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Ask Jose Brasa, Michael Nobbs, Terry Walsh, Paul Van Ass or the latest in the list Oltmans. The reason for the sack has been consistent – below par international performances. For Sjoerd, the fact that India have gone through five coaches in the past seven years must have been playing on his mind. Not to shy away from the challenges, the Dutch has begun on a strong footing. One month in charge, he already has won them a trophy – Men’s Asia Cup 2017 in October, their first in 10 years.
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His coaching methodology and unconventional tactics are being discussed effusively in hockey circles and a lot is being expected after a successful start to the tenure. Now, in Odisha Hockey World League Final that starts from Friday in Bhubaneswar, a tough challenge awaits the 43-year-old.
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On the eve of India’s opening clash against defending champion Australia, his outlook is a careful mixture of self-belief and caution. “We are looking forward to the opener. We have worked one month for this match. The intensity will be high and we are ready to face the world no. 2,” he said while addressing the media on Thursday.
“Players were involved in domestic tournaments so it was important that they get rest. Not only the body but also the mind. We worked our fitness level. I am really happy with our preparations. We don’t need more time for the tournament, we are ready.”
While in his first assignment, Sjoerd came out with flying colours against Asian teams, what real change his tactics have brought in will soon be reflected in how India square off against European rivals. India are in Pool B alongside Australia, Germany and England.
“The team is realistic and so am I,” he said when asked about the tougher challenge awaiting them. “We won the Asia Cup and we know we can do better. We need to do much better here (HWL). We are on the line, we want to raise the bar everytime.”
When questioned about India’s record against top European teams”, Sjoerd said, “What happened in the past we can’t change but we can change the future. We have to learn from past and get better. That’s what we are going to do. It’s about mindset and belief. You have to believe and the team is doing that. It won’t be easy but we are ready for the challenge.”
HWL Final will also be a chance for the Indian youngsters to get a taste of a major senior FIH tournament. Few of them already have the experience at the junior level – junior world cup 2016.
So how is Sjoerd helping calm the nerves?
“The final of the world cup was the most important moment of their life. They have the experienced there. They had the Asia Cup and played the finals. In one year, they already have the (required) experience. Of course, they will be nervous and that’s normal. You have to embrace it than fight against it. It’s about how you deal with it. Enjoying the moment is the key. Embrace the tension.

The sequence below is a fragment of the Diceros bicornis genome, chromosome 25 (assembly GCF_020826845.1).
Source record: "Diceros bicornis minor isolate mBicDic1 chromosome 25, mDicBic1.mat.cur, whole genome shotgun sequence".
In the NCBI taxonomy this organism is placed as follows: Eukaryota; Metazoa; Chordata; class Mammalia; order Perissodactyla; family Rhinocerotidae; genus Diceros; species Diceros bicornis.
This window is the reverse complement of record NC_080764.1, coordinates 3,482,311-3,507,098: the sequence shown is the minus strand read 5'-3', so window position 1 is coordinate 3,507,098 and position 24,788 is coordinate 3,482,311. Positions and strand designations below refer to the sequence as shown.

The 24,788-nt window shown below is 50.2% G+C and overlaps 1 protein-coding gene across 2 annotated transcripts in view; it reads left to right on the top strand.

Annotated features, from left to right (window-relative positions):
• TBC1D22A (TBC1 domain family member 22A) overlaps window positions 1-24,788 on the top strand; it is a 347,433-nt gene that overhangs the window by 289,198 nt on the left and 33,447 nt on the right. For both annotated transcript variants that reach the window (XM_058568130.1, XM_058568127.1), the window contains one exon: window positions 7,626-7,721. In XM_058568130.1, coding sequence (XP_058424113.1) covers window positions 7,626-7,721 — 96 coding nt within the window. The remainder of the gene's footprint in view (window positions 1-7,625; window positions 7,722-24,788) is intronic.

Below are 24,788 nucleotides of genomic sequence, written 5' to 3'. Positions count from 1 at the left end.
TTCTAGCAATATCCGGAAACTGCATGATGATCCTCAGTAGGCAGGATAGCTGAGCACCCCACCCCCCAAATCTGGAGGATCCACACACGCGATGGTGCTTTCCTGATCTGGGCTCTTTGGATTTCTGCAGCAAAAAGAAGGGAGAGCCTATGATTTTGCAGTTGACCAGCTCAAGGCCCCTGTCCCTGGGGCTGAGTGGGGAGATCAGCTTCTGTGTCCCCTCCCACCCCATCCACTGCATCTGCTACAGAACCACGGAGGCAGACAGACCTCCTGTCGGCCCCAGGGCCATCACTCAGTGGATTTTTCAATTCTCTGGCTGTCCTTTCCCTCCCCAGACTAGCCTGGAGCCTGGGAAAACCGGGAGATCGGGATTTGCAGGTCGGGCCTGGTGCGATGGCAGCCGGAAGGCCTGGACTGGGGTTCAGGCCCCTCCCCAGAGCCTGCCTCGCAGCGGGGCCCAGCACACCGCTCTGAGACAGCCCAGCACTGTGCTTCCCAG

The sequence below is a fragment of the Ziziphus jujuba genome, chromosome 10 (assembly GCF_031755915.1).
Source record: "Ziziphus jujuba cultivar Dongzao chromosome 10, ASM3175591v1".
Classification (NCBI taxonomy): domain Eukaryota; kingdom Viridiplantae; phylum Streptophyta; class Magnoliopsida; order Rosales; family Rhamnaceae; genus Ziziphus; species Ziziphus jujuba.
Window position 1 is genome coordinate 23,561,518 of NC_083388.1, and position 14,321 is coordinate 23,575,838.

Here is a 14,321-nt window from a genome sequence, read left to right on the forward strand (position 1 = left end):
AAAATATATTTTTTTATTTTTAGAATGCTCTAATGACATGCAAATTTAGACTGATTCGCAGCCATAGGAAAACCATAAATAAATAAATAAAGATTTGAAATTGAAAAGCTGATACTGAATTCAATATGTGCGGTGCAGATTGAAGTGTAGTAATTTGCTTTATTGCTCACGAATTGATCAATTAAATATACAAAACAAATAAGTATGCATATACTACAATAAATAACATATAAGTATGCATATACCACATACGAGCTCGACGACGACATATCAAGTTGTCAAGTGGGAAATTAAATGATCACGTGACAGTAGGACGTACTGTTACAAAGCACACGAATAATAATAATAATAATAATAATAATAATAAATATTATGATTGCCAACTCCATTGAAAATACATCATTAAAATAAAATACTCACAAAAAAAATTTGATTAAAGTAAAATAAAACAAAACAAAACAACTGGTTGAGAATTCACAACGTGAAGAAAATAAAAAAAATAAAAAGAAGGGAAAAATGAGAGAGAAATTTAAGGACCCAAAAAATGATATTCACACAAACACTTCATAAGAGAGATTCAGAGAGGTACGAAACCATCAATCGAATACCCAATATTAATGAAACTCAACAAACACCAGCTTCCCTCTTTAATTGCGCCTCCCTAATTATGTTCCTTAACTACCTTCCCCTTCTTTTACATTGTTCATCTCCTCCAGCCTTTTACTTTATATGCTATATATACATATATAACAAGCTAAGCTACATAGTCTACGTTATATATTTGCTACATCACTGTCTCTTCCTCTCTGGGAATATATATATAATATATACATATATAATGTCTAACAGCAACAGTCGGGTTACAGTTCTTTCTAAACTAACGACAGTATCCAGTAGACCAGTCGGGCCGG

If there’s any nervousness, the expressions of India captain Manpreet Singh are a stark contrast. While addressing the media sitting alongside the coach, he happily answered everything thrown at him – from the attitude of the young player to the more probing issue of conceding penalty corners.
“Anyone can commit mistake during a match,” he replied when questioned what exactly is going wrong with the Indian team. Hockey is a fast game, it’s not just us, players from other countries also commit mistakes. Making up for it as a team is more important. We are working towards it. We are also working on our defence and hope to concede less Penalty Corners and lesser shots on our goal.”
And what about converting Penalty corners? “We have good dragflickers in Rupinder (Pal), Harmanpreet (Singh), Varun (Kumar). We can relax on that front…We need to avail as many chances as possible. We haven’t been able to do so. The game is quite fast. We cannot underestimate other teams,” he observed.
One of the players to watch out for will be defender Birendra Lakra who has finally gained fitness after nursing injury for one-and-a-half years. The team has high hopes from the returning 26-year-old. “Lakra performed really well at the camp and we hope he will replicate the same at the tournament,” he said.
The Friday fixture brings a personal milestone for Manpreet as it will be his 200th match for India. “It’s been a long journey. I am really excited to play in front of the home crowd,” he said.
The round-robin stage will have no impact on who wins the tournament. So how the team has planned its peaking process so as not to lose steam by the time it reaches the stage which actually matters. “It’s not so difficult. I don’t think you ever play matches not to win. We go every match to win. We want to perform well in every game. We aren’t thinking of the outcome. Even if you lose in the early stage, you always know you have the quarter-final,” Sjoerd said.
Source : timesofindia